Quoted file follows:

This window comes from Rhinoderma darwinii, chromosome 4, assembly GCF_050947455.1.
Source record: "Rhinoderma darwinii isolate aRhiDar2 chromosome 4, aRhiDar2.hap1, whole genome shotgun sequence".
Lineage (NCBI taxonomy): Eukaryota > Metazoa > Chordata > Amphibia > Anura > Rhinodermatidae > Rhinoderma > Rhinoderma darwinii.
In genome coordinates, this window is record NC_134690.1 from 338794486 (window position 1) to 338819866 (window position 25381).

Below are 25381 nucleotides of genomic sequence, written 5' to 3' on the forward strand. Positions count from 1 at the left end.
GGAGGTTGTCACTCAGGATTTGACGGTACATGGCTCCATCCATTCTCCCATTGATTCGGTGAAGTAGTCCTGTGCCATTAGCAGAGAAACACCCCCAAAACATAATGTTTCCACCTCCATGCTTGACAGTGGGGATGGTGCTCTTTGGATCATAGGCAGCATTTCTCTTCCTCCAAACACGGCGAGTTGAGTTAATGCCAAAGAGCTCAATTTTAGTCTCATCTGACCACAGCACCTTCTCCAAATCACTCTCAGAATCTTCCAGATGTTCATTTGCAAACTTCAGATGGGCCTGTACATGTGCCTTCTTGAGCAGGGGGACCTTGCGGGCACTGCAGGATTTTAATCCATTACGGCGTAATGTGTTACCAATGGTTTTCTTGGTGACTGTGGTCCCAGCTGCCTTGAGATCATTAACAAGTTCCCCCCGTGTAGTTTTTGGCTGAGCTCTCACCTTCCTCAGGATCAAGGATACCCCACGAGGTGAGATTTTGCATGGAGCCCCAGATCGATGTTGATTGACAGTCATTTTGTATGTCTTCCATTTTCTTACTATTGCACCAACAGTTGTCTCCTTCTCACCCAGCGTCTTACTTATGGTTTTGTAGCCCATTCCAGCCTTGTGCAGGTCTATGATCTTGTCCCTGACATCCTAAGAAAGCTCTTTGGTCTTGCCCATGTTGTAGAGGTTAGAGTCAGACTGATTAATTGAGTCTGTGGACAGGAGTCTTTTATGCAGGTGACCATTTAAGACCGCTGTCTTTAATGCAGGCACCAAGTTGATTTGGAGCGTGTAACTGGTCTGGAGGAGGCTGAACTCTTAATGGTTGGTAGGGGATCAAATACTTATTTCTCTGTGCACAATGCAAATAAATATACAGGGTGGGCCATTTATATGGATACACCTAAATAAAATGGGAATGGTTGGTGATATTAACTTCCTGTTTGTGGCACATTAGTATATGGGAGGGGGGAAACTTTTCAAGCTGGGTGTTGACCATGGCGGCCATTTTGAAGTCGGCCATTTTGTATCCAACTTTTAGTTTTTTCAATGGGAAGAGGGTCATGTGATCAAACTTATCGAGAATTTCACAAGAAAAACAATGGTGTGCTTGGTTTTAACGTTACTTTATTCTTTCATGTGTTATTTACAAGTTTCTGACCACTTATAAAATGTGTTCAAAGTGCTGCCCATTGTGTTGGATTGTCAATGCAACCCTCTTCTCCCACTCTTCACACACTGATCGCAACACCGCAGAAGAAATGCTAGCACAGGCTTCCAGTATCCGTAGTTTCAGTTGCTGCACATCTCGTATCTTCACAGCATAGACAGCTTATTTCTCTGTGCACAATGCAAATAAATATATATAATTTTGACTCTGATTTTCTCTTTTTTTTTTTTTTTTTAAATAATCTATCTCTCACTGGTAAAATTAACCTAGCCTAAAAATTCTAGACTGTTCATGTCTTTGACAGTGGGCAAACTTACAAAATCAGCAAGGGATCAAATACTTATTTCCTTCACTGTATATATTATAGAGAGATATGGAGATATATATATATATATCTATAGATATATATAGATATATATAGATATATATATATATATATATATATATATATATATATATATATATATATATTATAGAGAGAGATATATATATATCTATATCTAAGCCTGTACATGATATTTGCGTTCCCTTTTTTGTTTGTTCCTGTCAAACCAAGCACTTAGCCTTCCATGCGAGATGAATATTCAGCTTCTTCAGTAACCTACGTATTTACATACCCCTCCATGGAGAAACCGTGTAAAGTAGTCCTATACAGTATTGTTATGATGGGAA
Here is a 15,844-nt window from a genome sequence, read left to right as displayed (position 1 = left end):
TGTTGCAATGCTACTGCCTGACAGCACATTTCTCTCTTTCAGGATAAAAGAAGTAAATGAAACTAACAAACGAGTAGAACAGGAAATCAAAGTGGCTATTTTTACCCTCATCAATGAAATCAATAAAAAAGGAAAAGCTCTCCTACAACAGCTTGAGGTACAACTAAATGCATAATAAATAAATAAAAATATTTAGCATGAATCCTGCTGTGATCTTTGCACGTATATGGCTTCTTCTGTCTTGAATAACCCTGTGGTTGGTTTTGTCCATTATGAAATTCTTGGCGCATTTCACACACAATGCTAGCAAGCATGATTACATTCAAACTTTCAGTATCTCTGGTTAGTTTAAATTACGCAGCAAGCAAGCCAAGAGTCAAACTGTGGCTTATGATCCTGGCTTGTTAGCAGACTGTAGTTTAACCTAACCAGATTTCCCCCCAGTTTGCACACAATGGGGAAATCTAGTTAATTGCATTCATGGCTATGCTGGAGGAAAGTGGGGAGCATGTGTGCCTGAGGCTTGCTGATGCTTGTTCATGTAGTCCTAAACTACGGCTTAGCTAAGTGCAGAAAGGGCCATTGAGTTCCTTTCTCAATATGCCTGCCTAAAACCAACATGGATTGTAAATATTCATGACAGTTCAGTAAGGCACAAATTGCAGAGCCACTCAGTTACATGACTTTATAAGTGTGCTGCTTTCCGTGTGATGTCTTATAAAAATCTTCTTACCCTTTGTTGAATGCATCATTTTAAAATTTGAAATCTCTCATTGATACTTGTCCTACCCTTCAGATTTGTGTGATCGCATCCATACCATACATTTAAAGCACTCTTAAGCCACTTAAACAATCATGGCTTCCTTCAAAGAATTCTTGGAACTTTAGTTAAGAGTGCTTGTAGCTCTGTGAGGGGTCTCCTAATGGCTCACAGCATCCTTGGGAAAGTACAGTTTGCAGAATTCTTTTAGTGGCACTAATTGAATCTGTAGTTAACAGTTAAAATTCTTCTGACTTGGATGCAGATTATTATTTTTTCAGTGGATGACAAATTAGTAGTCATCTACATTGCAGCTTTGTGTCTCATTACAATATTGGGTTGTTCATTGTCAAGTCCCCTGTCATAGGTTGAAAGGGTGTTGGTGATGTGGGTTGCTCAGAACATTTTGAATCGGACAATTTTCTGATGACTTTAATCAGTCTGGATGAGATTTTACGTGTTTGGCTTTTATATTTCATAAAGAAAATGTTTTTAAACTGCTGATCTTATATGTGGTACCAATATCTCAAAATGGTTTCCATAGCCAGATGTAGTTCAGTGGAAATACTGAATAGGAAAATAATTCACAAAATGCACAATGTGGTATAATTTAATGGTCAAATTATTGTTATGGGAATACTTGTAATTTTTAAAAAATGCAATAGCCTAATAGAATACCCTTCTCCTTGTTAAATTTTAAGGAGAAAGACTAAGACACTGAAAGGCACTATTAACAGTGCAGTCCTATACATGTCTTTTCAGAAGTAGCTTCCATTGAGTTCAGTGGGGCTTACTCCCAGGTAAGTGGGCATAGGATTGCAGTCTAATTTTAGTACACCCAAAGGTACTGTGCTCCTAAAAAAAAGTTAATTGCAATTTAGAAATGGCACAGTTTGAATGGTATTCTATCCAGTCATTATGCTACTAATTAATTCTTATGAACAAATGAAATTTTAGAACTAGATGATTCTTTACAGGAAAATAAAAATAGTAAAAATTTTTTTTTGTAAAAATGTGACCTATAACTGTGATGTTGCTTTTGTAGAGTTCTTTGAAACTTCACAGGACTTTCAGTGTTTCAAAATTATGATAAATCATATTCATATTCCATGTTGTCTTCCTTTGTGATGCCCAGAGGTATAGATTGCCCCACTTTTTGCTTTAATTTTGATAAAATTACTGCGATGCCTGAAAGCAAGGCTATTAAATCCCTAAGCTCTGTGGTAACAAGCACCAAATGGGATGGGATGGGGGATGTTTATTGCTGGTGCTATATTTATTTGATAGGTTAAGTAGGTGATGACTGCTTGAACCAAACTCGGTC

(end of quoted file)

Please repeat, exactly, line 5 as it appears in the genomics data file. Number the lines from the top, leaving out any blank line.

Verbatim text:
Below are 25381 nucleotides of genomic sequence, written 5' to 3' on the forward strand. Positions count from 1 at the left end.